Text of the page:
The fight for the right heated up with word that Tom Long, a longtime adviser to Ontario Tory Premier Mike Harris, intends to seek the leadership of the new Canadian Alliance party. Formed from the mostly westernbased Reform party, the Alliance, which hopes to garner support east of Manitoba, suffered a public relations setback recently when Ontario cabinet minister Frank Klees withdrew from the race, claiming that a potential donor had insisted he agree to throw his support behind another, unnamed candidate. Now, observers say Longs entry into the campaign could represent a serious Ontario challenge to others vying for the job, among them former Reform leader Preston Manning, Alberta Treasurer Stockwell Day and B.C. Alliance MP Keith Martin. “I am inclined to say he is a very attractive candidate,” Edmonton Alliance MP Rahim Jaffer said of Long.
Long is expected to make it official within weeks. Whether the backroom organizer can attract enough western votes to make a viable run for the leadership is questionable. But he can certainly bring Ontario Tories into the Alliance fold—and shake up the federal Conservative party whose members the Alliance is trying to woo.
Long is well known in federal Tory circles, having worked for former prime minister Brian Mulroney, and having been active in the early 1980s movement to oust Joe Clark.
Now Clark is back as federal Tory leader, and last week he suffered some highly publicized defections to Long. Pauline Browes, a longtime Tory who served as a cabinet minister in the
Mulroney government, said she will join the new party and support Long. And Tim Powers, who recently resigned as Clarks policy chief to work at a political consulting company, said he will join Long’s leadership campaign. Meanwhile, Tories waiting to hear Clark defend his turf were disappointed when the federal leader spoke to a partisan but subdued crowd in Toronto—without once mentioning the Alliance or Reform.
Longtime friends and legal rivals John Rosen and Austin Cooper squared off over lawyer Ken Murray’s handling of Paul Bernardo’s murder case. Murray is on trial in St. Catharines, Ont., for suppressing videotapes that show the sex killer and his former wife, Karla Homolka, sexually assaulting teenagers Kristen French and Leslie Mahaffy. Cooper, who is defen-
ding Murray, cross-examined Rosen, who took over from Murray to represent Bernardo at his 1995 trial. He asserted that contrary to what Rosen had testified previously, Murray had not mishandled the case. “I would suggest to you this file was in an immaculate state when you took over,” said Cooper. “From a client’s point of view,” countered Rosen. “When I said the file was a mess, I meant from a lawyer’s perspective.”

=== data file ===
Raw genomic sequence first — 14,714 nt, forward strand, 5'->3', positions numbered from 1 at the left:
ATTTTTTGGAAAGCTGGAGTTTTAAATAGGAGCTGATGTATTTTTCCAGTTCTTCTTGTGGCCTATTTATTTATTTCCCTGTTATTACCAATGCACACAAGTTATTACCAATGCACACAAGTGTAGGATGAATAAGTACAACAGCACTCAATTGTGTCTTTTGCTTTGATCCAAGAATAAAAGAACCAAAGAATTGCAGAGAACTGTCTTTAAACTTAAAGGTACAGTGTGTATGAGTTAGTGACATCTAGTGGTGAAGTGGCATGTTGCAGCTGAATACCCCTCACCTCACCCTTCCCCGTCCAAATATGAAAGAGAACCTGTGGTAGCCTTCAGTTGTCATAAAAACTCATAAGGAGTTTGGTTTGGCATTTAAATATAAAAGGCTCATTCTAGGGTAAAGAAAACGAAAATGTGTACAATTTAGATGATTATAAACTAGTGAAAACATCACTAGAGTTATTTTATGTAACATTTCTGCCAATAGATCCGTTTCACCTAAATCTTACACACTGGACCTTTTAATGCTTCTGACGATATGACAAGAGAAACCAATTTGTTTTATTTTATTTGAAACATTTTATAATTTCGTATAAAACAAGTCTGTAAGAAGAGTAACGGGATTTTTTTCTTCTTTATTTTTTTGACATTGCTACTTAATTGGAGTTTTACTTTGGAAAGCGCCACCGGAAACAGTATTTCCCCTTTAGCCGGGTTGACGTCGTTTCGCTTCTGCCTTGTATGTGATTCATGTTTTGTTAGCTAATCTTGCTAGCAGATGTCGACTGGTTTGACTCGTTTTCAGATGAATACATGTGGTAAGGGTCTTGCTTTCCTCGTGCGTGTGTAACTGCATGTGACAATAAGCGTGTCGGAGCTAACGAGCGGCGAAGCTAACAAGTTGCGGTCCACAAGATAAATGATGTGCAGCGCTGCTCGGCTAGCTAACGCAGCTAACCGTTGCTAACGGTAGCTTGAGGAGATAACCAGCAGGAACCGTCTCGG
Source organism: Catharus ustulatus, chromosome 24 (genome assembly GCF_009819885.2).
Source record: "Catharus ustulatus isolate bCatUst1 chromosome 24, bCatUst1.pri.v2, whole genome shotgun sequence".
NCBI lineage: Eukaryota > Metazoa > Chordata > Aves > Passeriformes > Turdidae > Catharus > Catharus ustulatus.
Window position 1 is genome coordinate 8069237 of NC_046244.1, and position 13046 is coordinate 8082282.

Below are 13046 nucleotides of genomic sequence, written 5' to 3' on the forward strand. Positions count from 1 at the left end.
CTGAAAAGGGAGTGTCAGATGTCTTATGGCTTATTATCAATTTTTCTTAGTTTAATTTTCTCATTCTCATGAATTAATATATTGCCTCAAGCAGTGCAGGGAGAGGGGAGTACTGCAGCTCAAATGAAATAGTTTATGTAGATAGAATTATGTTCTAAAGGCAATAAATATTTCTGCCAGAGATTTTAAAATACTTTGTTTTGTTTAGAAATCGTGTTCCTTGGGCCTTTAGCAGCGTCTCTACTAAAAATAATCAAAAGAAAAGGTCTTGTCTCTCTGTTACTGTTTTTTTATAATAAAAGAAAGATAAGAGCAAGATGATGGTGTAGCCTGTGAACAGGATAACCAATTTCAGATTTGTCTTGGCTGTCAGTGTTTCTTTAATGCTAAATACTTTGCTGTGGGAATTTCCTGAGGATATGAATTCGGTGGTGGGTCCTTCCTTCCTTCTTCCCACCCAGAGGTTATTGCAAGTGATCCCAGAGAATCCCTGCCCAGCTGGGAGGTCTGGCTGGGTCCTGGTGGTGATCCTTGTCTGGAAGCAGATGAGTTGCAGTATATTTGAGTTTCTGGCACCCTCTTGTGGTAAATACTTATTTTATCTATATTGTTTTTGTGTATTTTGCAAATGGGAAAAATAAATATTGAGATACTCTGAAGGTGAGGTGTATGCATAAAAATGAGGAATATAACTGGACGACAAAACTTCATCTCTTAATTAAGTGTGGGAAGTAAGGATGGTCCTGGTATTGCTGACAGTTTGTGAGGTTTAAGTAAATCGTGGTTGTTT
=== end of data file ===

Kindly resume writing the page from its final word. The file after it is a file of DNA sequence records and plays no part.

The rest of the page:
New protection for wildlife
Conservation groups panned the federal government’s proposed endangered species legislation, even though Environment Minister David Anderson insisted the bill would provide the strongest wildlife protection in the world. Although the bill has stiff penalties for those who deliberately kill endangered animals, environmentalists are especially upset with the fact that cabinet ministers, not scientists, will decide which species are at risk.
A casualty of Rwanda
Lt.-Gen Romeo Dallaire, 53, announced he is taking early retirement— as a self-described casualty of peacekeeping. Dallaire, a 35-year veteran of the Forces, led a 2,500-member UN mission in Rwanda, where he witnessed the 1994 massacre of some 800,000 Tutsis and moderate Hutus by Hutu extremists. When he returned, he experienced nightmares and flashbacks and was diagnosed with post-traumatic stress disorder.
Job cuts in Nova Scotia
Civil servants expressed outrage at the budget tabled by Nova Scotia’s Conservative government, which includes the elimination of 1,600 public service jobs. Finance Minister Neil LeBlanc said his first priority is to reduce the province’s $268-million deficit. Cape Breton, where the unemployment rate is 20 per cent and hundreds of coal miners and steelworkers are about to lose their jobs, received scant attention. LeBlanc set aside only $500,000 of the $ 5-billion provincial budget to encourage investment on the island.